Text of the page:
Kyrsten Sinema Declares Opposition to Eliminating Senate Filibuster

Rep. Kyrsten Sinema, D-Ariz., talks to campaign volunteers at a Democratic campaign office on primary election day Tuesday, Aug. 28, 2018, in Phoenix. Sinema is seeking the current U.S. Senate seat occupied by outgoing Republican Sen. Jeff Flake, and will face the Republican primary winner of the race between Rep. …
AP Photo/Ross D. Franklin

Sen. Kyrsten Sinema (D-AZ) dealt a major setback to progressives on Monday in their efforts to abolish the filibuster in the United States Senate.

Sinema, a moderate who holds the Senate seat once occupied by the late John McCain, told Washington Post, through her office, that she was opposed to eliminating the legislative procedure.

“Kyrsten is against eliminating the filibuster, and she is not open to changing her mind about eliminating the filibuster,” a spokesperson for the senator relayed to the outlet when asked about the topic.

The filibuster, which requires three-fifths of the chamber—usually 60 votes—to end debate on a piece of legislation, has become a point of contention between Senate Majority Leader Chuck Schumer (D-NY) and his Republican counterpart, Minority Leader Mitch McConnell (R-KY).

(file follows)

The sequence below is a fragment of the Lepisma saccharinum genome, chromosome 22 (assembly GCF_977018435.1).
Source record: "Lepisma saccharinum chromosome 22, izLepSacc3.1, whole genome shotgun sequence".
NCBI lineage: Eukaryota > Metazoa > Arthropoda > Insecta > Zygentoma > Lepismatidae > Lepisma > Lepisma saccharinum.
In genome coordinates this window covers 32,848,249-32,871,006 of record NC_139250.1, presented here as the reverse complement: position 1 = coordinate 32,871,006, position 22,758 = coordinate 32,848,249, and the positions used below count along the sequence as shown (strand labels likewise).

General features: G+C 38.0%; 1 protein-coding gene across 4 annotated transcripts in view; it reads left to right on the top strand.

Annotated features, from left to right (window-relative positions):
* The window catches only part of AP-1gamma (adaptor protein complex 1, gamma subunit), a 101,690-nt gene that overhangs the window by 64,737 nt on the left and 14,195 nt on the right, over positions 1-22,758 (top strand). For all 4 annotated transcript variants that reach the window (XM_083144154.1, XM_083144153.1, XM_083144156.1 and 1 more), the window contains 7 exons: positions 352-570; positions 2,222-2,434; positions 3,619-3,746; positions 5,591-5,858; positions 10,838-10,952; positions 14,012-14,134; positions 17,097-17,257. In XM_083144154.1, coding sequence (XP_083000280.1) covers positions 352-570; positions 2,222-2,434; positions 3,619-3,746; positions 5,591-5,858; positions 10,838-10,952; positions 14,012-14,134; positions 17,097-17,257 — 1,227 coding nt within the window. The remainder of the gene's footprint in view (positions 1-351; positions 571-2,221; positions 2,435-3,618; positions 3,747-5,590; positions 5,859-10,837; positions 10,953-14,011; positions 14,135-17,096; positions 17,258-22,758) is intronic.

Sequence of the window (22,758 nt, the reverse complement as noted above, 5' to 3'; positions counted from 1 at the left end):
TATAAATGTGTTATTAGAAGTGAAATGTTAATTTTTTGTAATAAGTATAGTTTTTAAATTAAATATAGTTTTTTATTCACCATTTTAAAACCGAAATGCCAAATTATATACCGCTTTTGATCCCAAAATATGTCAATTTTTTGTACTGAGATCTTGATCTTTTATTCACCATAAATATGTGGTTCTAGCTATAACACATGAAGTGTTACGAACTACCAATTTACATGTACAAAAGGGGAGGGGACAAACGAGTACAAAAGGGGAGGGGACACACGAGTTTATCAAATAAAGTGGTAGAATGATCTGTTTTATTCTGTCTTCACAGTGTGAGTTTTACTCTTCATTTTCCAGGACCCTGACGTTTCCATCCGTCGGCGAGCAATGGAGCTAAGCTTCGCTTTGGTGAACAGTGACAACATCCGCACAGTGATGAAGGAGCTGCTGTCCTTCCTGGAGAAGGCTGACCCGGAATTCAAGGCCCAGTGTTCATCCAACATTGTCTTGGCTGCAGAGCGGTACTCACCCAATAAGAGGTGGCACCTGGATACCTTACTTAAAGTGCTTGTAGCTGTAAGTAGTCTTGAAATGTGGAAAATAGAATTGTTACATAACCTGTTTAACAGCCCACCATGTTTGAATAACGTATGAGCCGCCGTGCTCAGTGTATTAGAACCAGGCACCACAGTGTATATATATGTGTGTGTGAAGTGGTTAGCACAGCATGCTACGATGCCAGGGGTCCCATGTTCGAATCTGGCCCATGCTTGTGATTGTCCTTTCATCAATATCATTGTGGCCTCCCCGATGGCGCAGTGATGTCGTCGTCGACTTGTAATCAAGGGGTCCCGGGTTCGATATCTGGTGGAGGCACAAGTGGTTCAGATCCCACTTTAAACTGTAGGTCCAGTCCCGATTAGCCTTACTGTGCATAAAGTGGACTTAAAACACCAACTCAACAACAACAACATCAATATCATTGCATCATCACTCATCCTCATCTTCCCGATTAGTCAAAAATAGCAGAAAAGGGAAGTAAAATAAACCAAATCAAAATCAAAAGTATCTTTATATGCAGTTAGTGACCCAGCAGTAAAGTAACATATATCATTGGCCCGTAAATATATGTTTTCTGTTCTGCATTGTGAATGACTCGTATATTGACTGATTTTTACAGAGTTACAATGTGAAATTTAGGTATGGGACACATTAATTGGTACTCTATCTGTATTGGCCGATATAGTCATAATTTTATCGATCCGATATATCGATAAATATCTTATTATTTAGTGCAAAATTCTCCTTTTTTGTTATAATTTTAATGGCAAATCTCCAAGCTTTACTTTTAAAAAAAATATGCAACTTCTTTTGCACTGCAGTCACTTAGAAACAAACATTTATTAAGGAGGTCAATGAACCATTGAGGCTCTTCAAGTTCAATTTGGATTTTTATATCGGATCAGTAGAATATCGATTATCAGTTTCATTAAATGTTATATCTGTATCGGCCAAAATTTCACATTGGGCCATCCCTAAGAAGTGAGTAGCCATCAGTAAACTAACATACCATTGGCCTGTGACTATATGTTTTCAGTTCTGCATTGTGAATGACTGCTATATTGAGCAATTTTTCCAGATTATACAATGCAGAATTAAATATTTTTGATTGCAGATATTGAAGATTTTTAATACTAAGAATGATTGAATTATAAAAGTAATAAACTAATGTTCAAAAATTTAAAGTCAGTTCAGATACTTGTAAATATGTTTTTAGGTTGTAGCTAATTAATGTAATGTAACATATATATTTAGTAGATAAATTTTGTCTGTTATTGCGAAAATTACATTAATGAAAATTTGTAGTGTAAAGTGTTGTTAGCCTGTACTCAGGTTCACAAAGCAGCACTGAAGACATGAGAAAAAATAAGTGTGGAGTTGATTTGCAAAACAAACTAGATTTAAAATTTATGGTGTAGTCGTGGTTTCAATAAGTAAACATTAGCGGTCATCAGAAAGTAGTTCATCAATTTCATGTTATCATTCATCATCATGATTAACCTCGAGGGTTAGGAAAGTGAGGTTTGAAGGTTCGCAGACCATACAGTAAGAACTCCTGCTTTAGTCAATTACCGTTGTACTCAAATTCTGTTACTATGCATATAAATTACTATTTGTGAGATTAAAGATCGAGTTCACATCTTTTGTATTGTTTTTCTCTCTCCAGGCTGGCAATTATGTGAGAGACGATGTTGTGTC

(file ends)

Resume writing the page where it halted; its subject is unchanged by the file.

McConnell and Republicans are requesting that any agreement on how to organize the newly elected chamber, in which each party will have exactly 50 seats, includes a provision protecting the filibuster. Schumer, who only retains the title of majority leader because of Vice President Kamala Harris’s tiebreaking vote, has refused to commit to such a deal.

The New York lawmaker and other members of the Democrat conference have argued that while they have no current plans to discard the filibuster, it would be a mistake to admit as much. Senate Democrats, in particular, seem to believe that as long as the threat of abolishing the filibuster remains in place, it will keep Republicans from overzealously obstructing Biden’s agenda.

Progressives, like Sen. Elizabeth Warren (D-MA), have argued that swift action on liberal priorities, including immigration reform and expanded access to abortion, cannot move forward while the filibuster is in place. Moderates, on the other hand, have defended the rule, claiming the limitation it imposes on majority rule is the “entire premise” of constitutional democracy.

Sinema, herself, made such an argument to Politico during an interview for an October 2019 profile chronicling her rise to the Senate.

“They will not get my vote on [nuking the filibuster],” she told the outlet. “In fact, whether I’m in the majority or the minority I would always vote to reinstate the protections for the minority. … It is the right thing for the country.”

Sinema’s reaffirmation of that position on Monday means that Senate Democrats likely do not have the votes to jettison the filibuster, if they were so disposed. With only 50 seats in the chamber, the party would need their entire conference to support a major change to the Senate rules.

The Arizona senator’s pronouncement comes only days after the Biden White House also signaled its opposition to any attempt to discard the filibuster.

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